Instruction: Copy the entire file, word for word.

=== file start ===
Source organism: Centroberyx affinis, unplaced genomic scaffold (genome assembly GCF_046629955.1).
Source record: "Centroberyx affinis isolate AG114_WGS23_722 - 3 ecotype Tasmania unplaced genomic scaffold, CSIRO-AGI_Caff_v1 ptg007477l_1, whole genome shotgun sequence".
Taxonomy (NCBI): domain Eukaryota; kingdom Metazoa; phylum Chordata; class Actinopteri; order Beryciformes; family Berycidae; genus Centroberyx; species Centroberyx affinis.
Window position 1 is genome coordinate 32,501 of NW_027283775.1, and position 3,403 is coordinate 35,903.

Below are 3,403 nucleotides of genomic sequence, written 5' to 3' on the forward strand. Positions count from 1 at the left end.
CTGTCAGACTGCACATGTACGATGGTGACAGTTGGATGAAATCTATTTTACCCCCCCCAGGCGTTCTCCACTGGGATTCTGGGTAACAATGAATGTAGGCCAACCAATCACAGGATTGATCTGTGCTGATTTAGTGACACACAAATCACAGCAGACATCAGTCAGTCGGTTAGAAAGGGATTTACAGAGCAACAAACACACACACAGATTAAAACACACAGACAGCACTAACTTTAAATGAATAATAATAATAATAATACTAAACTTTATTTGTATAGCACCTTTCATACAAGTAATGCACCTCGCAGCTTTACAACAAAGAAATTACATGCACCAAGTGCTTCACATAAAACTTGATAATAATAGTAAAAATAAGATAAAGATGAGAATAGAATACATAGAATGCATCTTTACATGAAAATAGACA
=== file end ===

Source organism: Centroberyx affinis, unplaced genomic scaffold (genome assembly GCF_046629955.1).
Source record: "Centroberyx affinis isolate AG114_WGS23_722 - 3 ecotype Tasmania unplaced genomic scaffold, CSIRO-AGI_Caff_v1 ptg007477l_1, whole genome shotgun sequence".
Taxonomy (NCBI): domain Eukaryota; kingdom Metazoa; phylum Chordata; class Actinopteri; order Beryciformes; family Berycidae; genus Centroberyx; species Centroberyx affinis.
Window position 1 is genome coordinate 32,501 of NW_027283775.1, and position 3,403 is coordinate 35,903.

Below are 3,403 nucleotides of genomic sequence, written 5' to 3' on the forward strand. Positions count from 1 at the left end.
CTGTCAGACTGCACATGTACGATGGTGACAGTTGGATGAAATCTATTTTACCCCCCCCAGGCGTTCTCCACTGGGATTCTGGGTAACAATGAATGTAGGCCAACCAATCACAGGATTGATCTGTGCTGATTTAGTGACACACAAATCACAGCAGACATCAGTCAGTCGGTTAGAAAGGGATTTACAGAGCAACAAACACACACACAGATTAAAACACACAGACAGCACTAACTTTAAATGAATAATAATAATAATAATACTAAACTTTATTTGTATAGCACCTTTCATACAAGTAATGCACCTCGCAGCTTTACAACAAAGAAATTACATGCACCAAGTGCTTCACATAAAACTTGATAATAATAGTAAAAATAAGATAAAGATGAGAATAGAATACATAGAATGCATCTTTACATGAAAATAGACA